either way, people are going to eat meat regardless of how you and i feel about it. imo our responsibility lies in humane and ethical treatment of all animals up until the very moment of death.



  18. #18
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    Quote Originally Posted by suz View Post
    hmm, i wonder if horses slaughtered in canada and mexico really wind up being consumed by europeans with more money.
    seems to me that with the thriving horse meat industry in europe, discriminating buyers would probably choose to eat horse meat which has been raised for that purpose, with no question about which drugs those animals had been exposed to here. my understanding of european raised horse meat is that the standards are much higher for drugs,etc.
    i bet the meat which comes from american horses probably goes to the poorer people who don't have the money to be as discretionary and just want to put meat on their table.
    kind of like us buying purdue instead of local and organic i think.
    either way, people are going to eat meat regardless of how you and i feel about it. imo our responsibility lies in humane and ethical treatment of all animals up until the very moment of death.
    The US horses were being marketed to the end user as "Free range" wild horses...not drug laden ex racehorses/showhorses.



  19. #19
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    Quote Originally Posted by jenm View Post
    Wow, talk about someone with a twisted mind:

    At Hemphill’s farm, however, business is business, and she contends slaughter is sometimes the most merciful end for a lame or broken-down animal.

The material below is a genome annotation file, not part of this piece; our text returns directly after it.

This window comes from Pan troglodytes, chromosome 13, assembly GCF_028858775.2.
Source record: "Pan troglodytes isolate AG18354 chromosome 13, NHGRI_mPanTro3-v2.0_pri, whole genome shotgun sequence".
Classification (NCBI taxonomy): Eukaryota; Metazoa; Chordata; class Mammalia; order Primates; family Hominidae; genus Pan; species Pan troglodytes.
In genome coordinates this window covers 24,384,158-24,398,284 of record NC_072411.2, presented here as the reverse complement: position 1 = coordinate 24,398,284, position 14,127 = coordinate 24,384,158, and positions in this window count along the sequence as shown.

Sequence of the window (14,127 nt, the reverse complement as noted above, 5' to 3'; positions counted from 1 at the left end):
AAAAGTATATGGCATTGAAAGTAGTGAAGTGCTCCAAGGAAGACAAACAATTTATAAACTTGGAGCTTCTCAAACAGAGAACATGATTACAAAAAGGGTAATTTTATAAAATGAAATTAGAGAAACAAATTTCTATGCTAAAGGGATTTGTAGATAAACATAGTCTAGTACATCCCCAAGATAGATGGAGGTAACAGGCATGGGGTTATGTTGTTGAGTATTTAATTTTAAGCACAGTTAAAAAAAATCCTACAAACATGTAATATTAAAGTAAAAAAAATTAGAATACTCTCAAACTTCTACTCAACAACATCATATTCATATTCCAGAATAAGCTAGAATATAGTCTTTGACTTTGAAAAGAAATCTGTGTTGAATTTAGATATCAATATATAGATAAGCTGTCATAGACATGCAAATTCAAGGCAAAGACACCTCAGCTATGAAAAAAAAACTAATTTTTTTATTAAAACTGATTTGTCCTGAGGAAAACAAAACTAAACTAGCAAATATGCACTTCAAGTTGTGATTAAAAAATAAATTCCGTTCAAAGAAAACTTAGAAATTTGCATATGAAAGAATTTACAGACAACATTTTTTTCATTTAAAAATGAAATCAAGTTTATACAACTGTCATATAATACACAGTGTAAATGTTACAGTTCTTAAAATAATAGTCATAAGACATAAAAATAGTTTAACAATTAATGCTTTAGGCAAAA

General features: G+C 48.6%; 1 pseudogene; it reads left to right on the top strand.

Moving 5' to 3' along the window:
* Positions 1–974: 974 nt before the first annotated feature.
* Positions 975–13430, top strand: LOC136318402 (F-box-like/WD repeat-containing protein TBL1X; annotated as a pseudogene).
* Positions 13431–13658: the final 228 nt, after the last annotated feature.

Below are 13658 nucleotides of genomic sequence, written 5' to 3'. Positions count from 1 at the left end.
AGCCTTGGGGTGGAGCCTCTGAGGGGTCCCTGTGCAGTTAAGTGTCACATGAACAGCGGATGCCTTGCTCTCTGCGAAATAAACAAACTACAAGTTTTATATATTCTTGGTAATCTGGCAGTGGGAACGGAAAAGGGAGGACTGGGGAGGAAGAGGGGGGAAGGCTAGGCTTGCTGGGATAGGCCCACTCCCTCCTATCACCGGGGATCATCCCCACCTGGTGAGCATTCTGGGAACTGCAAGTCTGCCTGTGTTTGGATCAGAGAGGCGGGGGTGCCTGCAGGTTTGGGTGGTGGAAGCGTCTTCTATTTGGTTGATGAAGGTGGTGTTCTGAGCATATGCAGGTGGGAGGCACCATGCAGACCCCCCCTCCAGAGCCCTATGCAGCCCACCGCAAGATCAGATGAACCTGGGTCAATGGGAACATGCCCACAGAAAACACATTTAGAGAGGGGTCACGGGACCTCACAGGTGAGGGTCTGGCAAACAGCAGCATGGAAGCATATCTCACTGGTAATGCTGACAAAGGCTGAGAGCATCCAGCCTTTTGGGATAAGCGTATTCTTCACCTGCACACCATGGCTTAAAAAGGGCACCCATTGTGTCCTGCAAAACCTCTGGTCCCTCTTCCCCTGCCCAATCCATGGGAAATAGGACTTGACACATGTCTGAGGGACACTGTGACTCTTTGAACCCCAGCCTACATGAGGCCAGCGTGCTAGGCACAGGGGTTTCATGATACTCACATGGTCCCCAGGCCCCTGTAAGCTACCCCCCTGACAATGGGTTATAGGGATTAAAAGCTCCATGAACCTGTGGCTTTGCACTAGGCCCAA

“What’s the best outcome for a horse?’’ Hemphill said. “That’s where I’m coming from.’’


    Um, I'll tell you what the best outcome for a lame or broken-down animal, it's called euthanasia. Since when is putting a lame horse on a packed truck and crowding it in pens before slaughter "merciful"?! She wants a gold star and a pat on the back for her efforts?!
    Thanks Jenm...that's the point I was trying to make and failed to get across well. I realize what she's doing is legal but I get so sick of the emotional and ridiculous justifications like that.

    Then she wants us to appreciate and admire the great service she is providing by doing this. It's sickening. If there was no money in it, you can be sure she'd not be doing any such thing.



  20. #20
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    Jan. 31, 2003
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    facing monthly feeding bills of about $300 per horse

    where on earth did they get this number? Horses here get fed as well as they possibly could be and it doesn't cost me $300.00 a month...
    "Kindness is free" ~ Eurofoal
    ---
    The CoTH CYA - please consult w/your veterinarian under any and all circumstances.